How Will I Change the World This Year?

Isaiah 58:5 reads: “Is this the kind of fast I desire, a day of merely depriving one’s body? Is it not the sharing of your bread with the hungry, the bringing of the wretched poor into your home, or clothing someone you see who is naked, and not hiding from your kin in their need?”

[T]Be Involved Social Action Committee encourages you to participate in our social action programs. Events are subsidized by the Chico Bomchel Memorial Social Action Fund at Temple Beth El. Thank you for your support.


SAC Suggested Action: Consider Uniontown

The SAC has been working to provide resources and donations to the city of Uniontown, Alabama. Uniontown is one of the poorest cities in the US in addition to experiencing environmental injustice from toxic spills and materials in the area that threaten the health of citizens. We have already contributed children’s books, food and other used items of need. Do you have items to donate? Things you’d be giving away to a thrift store? Why not provide those items to Uniontown, a community with which we are working to form a responsive relationship? Click here to learn more about environmental inequities and the community’s struggle for justice. To donate items contact Adam Johnston. To learn more, email Diane Slaughter.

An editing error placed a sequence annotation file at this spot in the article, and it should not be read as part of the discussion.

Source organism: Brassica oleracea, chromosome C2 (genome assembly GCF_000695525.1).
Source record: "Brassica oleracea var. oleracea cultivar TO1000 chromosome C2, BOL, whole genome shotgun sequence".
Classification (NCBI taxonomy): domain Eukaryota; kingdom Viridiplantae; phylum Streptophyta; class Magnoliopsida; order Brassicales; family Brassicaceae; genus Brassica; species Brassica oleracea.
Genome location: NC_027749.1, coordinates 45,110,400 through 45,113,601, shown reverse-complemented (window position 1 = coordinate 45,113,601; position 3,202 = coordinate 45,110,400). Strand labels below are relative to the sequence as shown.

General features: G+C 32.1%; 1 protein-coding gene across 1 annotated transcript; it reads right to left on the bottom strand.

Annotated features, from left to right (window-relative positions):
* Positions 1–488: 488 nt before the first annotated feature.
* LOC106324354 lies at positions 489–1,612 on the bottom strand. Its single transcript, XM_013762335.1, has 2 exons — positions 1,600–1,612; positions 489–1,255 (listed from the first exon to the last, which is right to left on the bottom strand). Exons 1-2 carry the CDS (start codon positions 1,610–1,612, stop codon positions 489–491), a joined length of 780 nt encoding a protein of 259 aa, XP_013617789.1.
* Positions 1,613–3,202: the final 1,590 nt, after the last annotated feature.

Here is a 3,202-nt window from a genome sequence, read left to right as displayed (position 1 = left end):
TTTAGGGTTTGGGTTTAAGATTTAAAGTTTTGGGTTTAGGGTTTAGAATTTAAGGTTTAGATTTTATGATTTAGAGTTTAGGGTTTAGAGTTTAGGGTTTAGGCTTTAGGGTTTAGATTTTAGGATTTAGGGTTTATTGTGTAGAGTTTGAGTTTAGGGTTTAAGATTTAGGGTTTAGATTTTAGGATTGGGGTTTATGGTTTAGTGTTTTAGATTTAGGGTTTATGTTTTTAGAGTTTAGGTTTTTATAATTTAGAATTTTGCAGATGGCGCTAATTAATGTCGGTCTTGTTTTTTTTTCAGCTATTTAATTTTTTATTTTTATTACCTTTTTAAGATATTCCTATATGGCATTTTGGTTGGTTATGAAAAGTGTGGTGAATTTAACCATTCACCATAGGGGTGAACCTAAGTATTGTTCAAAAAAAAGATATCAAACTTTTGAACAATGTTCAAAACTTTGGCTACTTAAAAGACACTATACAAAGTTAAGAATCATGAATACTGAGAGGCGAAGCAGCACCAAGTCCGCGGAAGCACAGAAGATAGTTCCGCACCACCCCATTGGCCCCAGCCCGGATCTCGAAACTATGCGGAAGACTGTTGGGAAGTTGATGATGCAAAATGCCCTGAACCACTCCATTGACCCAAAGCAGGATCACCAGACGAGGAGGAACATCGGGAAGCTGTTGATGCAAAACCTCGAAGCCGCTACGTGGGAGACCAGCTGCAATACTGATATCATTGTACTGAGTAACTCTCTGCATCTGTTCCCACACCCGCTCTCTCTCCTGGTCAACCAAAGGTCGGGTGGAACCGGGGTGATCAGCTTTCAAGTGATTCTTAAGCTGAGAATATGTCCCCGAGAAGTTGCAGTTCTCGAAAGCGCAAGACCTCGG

Tzedakah

The [T]Be Involved Social Action Committee and Rabbi Stephen are encouraging charitable giving in connection to our Jewish holidays. As the Talmud states, the mitzvah of tzedakah is equivalent to all the other mitzvot.

The next holiday, Purim, commemorates the saving of the Jews. Donating to those in need, mattanot la-evyonim, is part of the prescribed celebrations for Purim; it has become customary for rabbis/synagogues to collect funds on their behalf.

For these holidays, we encourage congregants to give tzedakah to the following worthy causes:

1.) Hazon—the Jewish Lab for Sustainability — Hazon, the largest faith-based environmental organization in the U.S., strives to strengthen Jewish life and create a more environmentally sustainable world for everyone.

2.) American Jewish World Service — AJWS fights poverty and pursues justice in the developing world through philanthropy and advocacy. The issues it addresses include disaster response, genocide, persecution of women and minorities, environmental justice and ending child marriage.